From a preliminary study it can be concluded that the partition coefficient strongly depends on the pH value, in other words, the enzymatic partition coefficient of the enzymes HK and G6PDH (KHK and KG6PDH) was favored by high pH values. The statistical analysis indicated that only the model obtained for the partition coefficient of the enzyme glucose-6-phosphate dehydrogenase (KG6PDH) was not significant at 90% or higher confidence level. Besides, during the extraction utilizing the system formed with PEG 1500 (20.0% w/w) and phosphate salts (17.5% w/w), there is a possibility of partition between HK and G6PDH enzymes, and also between HK enzyme and other contaminant proteins. This is due to a significant difference in the partition coefficient values between KHK with KG6PDH and KTprot, when the pH value of the system is about 6.0. It is important to point out that the variations of the pH values during the extractions can denaturate both enzymes, and decrease the extraction yield.

ACKNOWLEDGEMENTS

We wish to thank Dr. José Abrahão-Neto for his valuable help with yeast homogenization, Maria Eunice M. Coelho for revision of this manuscript, and FAPESP and CNPq for sponsoring this research project.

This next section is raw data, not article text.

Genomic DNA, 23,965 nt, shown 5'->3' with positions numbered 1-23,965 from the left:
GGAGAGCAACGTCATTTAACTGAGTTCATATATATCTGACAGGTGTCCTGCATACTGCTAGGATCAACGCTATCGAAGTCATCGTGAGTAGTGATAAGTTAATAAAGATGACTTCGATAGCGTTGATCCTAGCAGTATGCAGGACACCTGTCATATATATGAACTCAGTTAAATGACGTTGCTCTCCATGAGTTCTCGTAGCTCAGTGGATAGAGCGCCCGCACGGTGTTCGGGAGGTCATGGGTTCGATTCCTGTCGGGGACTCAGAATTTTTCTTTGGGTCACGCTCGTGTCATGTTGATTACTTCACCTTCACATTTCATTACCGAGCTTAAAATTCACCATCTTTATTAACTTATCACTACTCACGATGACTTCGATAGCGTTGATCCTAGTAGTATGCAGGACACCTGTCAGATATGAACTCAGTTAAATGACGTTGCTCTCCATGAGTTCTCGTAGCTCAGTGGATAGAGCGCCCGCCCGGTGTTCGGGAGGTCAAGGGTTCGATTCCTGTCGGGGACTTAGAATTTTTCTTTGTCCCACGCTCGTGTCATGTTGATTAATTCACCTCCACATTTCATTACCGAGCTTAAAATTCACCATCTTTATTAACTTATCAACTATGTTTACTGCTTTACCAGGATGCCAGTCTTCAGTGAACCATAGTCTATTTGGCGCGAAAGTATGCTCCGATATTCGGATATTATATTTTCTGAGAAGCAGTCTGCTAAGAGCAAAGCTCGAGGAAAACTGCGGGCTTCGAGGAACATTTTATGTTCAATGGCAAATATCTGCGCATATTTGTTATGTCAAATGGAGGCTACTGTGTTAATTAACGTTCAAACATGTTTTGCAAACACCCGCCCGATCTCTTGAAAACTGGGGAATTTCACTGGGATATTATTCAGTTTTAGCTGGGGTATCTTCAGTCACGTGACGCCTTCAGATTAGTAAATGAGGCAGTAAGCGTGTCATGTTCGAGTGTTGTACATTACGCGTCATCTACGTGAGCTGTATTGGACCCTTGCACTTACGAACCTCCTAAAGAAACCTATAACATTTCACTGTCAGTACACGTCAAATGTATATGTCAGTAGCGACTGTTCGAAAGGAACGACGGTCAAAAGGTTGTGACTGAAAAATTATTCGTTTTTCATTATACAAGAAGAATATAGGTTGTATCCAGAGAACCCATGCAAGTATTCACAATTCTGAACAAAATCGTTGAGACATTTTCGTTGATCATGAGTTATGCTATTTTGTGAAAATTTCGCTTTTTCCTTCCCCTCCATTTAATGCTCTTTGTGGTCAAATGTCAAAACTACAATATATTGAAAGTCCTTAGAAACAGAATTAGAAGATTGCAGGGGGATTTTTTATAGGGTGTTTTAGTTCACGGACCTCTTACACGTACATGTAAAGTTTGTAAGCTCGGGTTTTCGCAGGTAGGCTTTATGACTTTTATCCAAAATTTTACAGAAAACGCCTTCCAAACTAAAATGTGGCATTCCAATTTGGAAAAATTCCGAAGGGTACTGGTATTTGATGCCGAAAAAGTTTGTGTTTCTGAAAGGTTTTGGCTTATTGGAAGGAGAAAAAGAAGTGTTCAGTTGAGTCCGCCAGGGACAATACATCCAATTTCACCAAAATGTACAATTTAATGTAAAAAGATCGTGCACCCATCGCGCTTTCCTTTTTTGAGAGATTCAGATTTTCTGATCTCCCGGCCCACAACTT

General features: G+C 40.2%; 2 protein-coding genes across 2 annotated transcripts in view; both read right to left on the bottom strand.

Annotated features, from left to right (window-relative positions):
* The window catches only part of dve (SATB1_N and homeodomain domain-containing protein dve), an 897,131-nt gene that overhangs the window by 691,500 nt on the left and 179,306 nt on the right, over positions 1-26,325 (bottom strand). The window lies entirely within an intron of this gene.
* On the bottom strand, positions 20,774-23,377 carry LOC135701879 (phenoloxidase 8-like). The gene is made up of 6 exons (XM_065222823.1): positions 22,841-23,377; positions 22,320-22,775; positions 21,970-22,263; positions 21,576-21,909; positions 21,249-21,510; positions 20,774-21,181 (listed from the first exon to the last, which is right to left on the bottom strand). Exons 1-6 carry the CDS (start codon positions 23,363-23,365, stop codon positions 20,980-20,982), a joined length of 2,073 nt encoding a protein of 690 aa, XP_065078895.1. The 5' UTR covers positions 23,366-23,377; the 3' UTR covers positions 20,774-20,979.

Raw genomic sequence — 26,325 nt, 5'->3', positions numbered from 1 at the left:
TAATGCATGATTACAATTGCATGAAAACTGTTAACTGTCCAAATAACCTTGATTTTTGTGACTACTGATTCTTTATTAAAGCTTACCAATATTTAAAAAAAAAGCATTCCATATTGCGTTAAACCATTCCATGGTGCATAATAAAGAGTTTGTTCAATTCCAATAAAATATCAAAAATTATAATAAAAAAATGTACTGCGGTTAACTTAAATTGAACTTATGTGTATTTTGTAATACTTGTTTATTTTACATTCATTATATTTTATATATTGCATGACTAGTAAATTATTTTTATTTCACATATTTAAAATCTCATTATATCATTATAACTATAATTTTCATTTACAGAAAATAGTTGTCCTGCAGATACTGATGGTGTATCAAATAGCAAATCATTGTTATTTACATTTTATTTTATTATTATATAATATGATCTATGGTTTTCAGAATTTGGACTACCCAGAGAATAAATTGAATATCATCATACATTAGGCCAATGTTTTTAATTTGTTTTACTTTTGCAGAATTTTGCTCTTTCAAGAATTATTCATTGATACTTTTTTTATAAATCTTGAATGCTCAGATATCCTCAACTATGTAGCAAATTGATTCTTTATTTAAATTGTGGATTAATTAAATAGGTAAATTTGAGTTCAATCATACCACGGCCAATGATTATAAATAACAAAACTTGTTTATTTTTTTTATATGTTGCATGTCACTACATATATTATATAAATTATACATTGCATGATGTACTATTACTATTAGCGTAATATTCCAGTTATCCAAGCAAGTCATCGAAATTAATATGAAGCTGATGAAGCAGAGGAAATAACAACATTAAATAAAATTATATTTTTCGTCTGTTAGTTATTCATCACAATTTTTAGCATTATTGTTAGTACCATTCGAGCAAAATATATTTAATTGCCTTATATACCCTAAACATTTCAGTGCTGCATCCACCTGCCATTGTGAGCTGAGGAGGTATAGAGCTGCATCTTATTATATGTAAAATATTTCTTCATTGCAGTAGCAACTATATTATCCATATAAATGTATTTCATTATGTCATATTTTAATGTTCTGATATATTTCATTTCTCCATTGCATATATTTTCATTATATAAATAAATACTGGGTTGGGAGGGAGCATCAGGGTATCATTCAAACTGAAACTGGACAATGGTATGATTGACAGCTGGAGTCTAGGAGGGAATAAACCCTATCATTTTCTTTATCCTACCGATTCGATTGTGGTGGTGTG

Submitted: February 21, 2001; Returned to authors for corrections: October 04, 2001; Approved: September 24, 2002.

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    Correspondence
    Departamento de Tecnologia Bioquímico-Farmacêutica, FCF – USP
    Av. Prof. Lineu Prestes, 580, Bloco 16, Cidade Universitária, 05508-900
    São Paulo, SP, Brasil.
    Tel.: (+5511) 3091-3862. Fax: (+5511) 3815-6386.
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Publication Dates

  • Publication in this collection
    23 June 2003
  • Date of issue
    Sept 2002

History

  • Accepted
    24 Sept 2002
  • Reviewed
    04 Oct 2001
  • Received
    21 Feb 2001
Sociedade Brasileira de Microbiologia USP - ICB III - Dep. de Microbiologia, Sociedade Brasileira de Microbiologia, Av. Prof. Lineu Prestes, 2415, Cidade Universitária, 05508-900 São Paulo, SP - Brasil, Ramal USP 7979, Tel. / Fax: (55 11) 3813-9647 ou 3037-7095 - São Paulo - SP - Brazil
E-mail: bjm@sbmicrobiologia.org.br